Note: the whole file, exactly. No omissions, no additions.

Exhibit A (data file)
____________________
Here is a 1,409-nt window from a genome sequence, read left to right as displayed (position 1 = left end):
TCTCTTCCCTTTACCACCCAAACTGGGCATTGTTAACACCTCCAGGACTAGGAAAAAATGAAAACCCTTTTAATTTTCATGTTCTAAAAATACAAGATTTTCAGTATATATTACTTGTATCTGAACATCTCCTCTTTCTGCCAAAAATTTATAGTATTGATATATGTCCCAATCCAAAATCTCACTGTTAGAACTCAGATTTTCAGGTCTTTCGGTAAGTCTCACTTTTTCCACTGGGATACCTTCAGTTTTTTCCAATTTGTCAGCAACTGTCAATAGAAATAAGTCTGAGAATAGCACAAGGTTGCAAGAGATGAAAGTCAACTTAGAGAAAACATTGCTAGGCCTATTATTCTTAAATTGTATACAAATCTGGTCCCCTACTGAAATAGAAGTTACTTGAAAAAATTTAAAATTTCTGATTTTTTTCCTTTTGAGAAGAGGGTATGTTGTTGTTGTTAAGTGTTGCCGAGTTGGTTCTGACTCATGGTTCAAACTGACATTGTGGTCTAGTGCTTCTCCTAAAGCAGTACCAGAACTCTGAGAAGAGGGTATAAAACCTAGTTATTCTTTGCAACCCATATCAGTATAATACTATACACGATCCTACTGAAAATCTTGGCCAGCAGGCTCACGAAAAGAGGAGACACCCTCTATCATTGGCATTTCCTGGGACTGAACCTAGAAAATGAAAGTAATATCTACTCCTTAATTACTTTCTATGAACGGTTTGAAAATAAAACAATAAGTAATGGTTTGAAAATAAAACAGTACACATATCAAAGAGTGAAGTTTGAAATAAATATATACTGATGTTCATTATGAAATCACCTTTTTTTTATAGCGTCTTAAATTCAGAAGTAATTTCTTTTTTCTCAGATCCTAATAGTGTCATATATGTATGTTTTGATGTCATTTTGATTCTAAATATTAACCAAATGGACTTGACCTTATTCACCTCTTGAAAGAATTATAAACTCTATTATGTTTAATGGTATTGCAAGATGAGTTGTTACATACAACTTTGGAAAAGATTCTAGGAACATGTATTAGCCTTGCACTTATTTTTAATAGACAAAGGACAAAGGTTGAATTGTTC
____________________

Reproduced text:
Here is a 1,409-nt window from a genome sequence, read left to right as displayed (position 1 = left end):
TCTCTTCCCTTTACCACCCAAACTGGGCATTGTTAACACCTCCAGGACTAGGAAAAAATGAAAACCCTTTTAATTTTCATGTTCTAAAAATACAAGATTTTCAGTATATATTACTTGTATCTGAACATCTCCTCTTTCTGCCAAAAATTTATAGTATTGATATATGTCCCAATCCAAAATCTCACTGTTAGAACTCAGATTTTCAGGTCTTTCGGTAAGTCTCACTTTTTCCACTGGGATACCTTCAGTTTTTTCCAATTTGTCAGCAACTGTCAATAGAAATAAGTCTGAGAATAGCACAAGGTTGCAAGAGATGAAAGTCAACTTAGAGAAAACATTGCTAGGCCTATTATTCTTAAATTGTATACAAATCTGGTCCCCTACTGAAATAGAAGTTACTTGAAAAAATTTAAAATTTCTGATTTTTTTCCTTTTGAGAAGAGGGTATGTTGTTGTTGTTAAGTGTTGCCGAGTTGGTTCTGACTCATGGTTCAAACTGACATTGTGGTCTAGTGCTTCTCCTAAAGCAGTACCAGAACTCTGAGAAGAGGGTATAAAACCTAGTTATTCTTTGCAACCCATATCAGTATAATACTATACACGATCCTACTGAAAATCTTGGCCAGCAGGCTCACGAAAAGAGGAGACACCCTCTATCATTGGCATTTCCTGGGACTGAACCTAGAAAATGAAAGTAATATCTACTCCTTAATTACTTTCTATGAACGGTTTGAAAATAAAACAATAAGTAATGGTTTGAAAATAAAACAGTACACATATCAAAGAGTGAAGTTTGAAATAAATATATACTGATGTTCATTATGAAATCACCTTTTTTTTATAGCGTCTTAAATTCAGAAGTAATTTCTTTTTTCTCAGATCCTAATAGTGTCATATATGTATGTTTTGATGTCATTTTGATTCTAAATATTAACCAAATGGACTTGACCTTATTCACCTCTTGAAAGAATTATAAACTCTATTATGTTTAATGGTATTGCAAGATGAGTTGTTACATACAACTTTGGAAAAGATTCTAGGAACATGTATTAGCCTTGCACTTATTTTTAATAGACAAAGGACAAAGGTTGAATTGTTC